When Sen. Frank Ginn was running for office last year, his critics often said that if Ginn were elected to the 47th District, his focus would only be to look after the interest of local governments, not average taxpayers.
The basis for that argument was that as county administrator for Franklin County, Ginn was plugged into the local government network and would be a legislative “waterboy” for local government views at the expense of average citizen views.
Those same critics might now be saying “told you so” following a bill Sen. Ginn sponsored last week.
At the behest of the Association County Commissioners Georgia and the Georgia Municipal Association, Sen. Ginn was the leading sponsor on SB86, which does away with state requirements that local governments do a comprehensive plan. (See Sen. Ginn’s column about SB86 below.)
That move may be opposed by some community groups that believe governments should do a better job of “planning” for the future. In reality, many of those plans are just wasted efforts that consume a lot of time, but that have little real impact on community development. Sen. Ginn’s bill probably won’t hurt anything, although critics say it will give too much power to developers.
In the larger picture, however, Sen. Ginn’s bill on doing away with comprehensive planning is just the first salvo in a bigger plan by the ACCG and GMA to do away with a lot of state requirements. Some of that may be justified, but some of their proposals are just self-serving.
One of the proposals local governments want to change is to allow governments up to seven days to respond to an open records request. The current law allows up the three days. Local governments say they need more time to respond to some requests.
But there is no reason it should take up to seven days for any local government to respond to an open records request. In unusual situations where the request may require a large number of documents or data retrieval, the current law allows for that. It appears that this change is designed to allow local governments more time to circle the wagons when they know the release of certain documents will show some kind of problem.
Another move the local government groups want is eliminate requirements that they publish certain kinds of financial and public notice data in the newspaper. Governments argue that they should just put that information on their own websites and not have it published to the general public. They say local governments will save money in doing that.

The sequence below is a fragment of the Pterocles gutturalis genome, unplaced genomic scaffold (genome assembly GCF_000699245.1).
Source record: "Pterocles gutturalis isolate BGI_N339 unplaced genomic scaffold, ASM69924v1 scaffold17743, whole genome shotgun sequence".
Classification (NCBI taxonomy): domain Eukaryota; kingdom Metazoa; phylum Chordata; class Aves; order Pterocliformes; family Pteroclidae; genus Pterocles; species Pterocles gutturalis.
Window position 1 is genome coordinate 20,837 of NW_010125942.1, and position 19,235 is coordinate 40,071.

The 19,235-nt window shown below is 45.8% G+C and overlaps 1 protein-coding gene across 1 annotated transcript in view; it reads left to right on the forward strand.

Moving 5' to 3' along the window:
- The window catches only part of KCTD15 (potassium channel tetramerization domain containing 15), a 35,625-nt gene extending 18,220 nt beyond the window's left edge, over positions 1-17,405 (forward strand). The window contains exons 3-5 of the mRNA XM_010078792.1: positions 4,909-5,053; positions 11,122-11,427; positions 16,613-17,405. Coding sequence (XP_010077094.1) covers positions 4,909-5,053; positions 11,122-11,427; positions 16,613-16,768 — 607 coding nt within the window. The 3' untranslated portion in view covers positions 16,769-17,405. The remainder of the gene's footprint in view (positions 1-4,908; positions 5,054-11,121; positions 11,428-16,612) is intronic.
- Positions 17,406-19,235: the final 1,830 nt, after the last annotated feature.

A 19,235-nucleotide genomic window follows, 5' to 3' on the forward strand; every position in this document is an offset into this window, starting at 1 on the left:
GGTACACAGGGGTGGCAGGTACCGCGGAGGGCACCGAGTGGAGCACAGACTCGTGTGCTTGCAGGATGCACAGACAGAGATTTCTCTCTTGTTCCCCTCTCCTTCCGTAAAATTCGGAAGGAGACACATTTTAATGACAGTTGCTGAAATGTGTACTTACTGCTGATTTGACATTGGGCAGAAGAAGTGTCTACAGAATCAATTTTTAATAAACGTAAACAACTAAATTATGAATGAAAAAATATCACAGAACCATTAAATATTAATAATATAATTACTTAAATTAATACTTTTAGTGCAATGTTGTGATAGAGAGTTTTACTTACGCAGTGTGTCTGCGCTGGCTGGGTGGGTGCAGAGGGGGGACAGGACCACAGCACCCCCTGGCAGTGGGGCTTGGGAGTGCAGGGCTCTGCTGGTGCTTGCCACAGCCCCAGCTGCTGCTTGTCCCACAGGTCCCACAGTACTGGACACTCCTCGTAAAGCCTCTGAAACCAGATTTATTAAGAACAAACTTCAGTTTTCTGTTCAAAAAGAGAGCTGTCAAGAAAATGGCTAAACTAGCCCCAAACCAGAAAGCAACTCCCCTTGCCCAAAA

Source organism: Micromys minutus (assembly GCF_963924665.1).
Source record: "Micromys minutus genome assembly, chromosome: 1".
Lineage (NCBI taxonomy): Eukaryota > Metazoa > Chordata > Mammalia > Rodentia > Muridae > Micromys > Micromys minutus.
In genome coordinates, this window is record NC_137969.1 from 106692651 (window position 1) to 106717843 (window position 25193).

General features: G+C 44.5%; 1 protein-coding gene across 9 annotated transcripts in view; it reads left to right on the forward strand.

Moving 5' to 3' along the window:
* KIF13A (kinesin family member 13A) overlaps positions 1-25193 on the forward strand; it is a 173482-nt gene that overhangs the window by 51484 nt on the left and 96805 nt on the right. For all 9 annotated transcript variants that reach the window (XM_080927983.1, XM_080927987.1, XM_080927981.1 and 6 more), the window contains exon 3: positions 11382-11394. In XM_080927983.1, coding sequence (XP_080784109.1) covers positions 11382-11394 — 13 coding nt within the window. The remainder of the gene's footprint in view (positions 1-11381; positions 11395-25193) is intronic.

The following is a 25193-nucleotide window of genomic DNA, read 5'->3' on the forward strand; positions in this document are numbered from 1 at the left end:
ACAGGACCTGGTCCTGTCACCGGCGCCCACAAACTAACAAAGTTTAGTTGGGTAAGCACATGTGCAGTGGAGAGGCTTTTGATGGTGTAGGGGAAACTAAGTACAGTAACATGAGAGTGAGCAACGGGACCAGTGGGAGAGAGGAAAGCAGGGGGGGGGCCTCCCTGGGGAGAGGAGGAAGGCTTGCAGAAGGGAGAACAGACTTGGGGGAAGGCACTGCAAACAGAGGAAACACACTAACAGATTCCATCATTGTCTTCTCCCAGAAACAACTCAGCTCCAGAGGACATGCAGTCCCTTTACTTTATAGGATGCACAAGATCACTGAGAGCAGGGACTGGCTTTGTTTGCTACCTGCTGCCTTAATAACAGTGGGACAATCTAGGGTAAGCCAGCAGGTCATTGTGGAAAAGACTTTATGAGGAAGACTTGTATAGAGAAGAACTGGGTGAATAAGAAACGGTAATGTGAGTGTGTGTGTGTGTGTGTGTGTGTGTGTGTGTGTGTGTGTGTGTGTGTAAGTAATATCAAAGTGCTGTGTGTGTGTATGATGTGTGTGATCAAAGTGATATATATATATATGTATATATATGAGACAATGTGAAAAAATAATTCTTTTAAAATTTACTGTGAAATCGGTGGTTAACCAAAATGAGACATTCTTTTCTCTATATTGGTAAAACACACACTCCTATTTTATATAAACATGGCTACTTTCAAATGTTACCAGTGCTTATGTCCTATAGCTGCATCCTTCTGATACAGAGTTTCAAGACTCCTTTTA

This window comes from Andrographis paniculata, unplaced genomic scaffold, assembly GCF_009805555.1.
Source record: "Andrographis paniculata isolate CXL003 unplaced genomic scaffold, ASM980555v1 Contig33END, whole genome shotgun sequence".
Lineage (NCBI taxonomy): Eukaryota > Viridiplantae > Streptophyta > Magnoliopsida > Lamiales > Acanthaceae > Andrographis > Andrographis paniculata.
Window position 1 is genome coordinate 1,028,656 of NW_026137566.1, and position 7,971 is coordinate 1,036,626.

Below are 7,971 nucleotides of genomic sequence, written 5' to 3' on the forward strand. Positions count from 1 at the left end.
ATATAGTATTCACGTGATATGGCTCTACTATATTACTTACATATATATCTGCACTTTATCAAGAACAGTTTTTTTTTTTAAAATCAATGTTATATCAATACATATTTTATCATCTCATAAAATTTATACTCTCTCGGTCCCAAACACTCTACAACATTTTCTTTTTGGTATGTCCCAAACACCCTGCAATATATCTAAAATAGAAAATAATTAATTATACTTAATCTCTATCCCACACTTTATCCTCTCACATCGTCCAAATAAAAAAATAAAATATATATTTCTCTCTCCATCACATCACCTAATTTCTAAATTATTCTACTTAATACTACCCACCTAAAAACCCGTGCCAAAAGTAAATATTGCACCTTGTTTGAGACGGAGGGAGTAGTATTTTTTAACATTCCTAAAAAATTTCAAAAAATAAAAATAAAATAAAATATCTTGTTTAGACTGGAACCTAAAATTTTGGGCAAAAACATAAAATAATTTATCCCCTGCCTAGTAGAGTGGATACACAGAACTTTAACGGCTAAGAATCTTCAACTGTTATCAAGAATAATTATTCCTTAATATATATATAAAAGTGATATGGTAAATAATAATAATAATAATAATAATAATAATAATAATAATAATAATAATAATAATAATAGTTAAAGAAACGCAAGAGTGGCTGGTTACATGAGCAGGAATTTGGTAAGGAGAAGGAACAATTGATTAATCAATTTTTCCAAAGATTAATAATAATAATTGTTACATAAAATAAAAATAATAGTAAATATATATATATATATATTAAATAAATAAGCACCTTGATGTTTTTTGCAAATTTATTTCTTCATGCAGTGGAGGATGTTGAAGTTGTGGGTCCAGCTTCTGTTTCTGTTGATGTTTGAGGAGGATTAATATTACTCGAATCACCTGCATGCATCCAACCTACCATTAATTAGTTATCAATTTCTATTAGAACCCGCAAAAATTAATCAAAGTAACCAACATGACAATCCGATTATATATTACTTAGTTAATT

But that’s a spurious argument. Taxpayers don’t go to various government websites each week looking for such data or notices of upcoming meetings. And there isn’t much money involved anyway. Most small towns spend less than $3,000 in state-mandated public newspaper announcements. It would cost much more than that for a city to pay someone to maintain a city-only site with notices, a site that would get little traffic from the public.
Most citizens look to their local media for announcements of this nature. It appears that local governments want to make it more difficult for their citizens to find out what is going on in their city and county governments when the goal should be toward more openness and more transparency, not less. (OK, as a newspaper publisher, I’m biased in this issue; but public notices that aren’t actively disseminated out into the public domain aren’t really public notices. The current system is “active” since it pushes notices to the public via the media, while what ACCG and GMA want are “passive” notices that sit on a computer until they are sought out by a citizen. That’s a big difference as it shifts the burden for disseminating public information away from the government and onto citizens.)
As for Sen. Ginn’s bill, it remains to be seen if it will move forward or if community activist groups will challenge it. It seems that the bill might also be a legislative test balloon to gauge reaction; if the bill moves forward without much flak, look for ACCG and GMA to begin pushing for the removal of other similar mandates in the coming days.
Some of those ideas may be good, but some are bad.
How Sen. Ginn votes on those ideas could very well define him for the coming years and show if he is indeed a “waterboy” for local governments, or if he is also interested in protecting the concerns of average citizens.
Mike Buffington is co-publisher of MainStreet Newspapers, Inc. He can be reached at firstname.lastname@example.org. His Publisher's Blog can be reached here.
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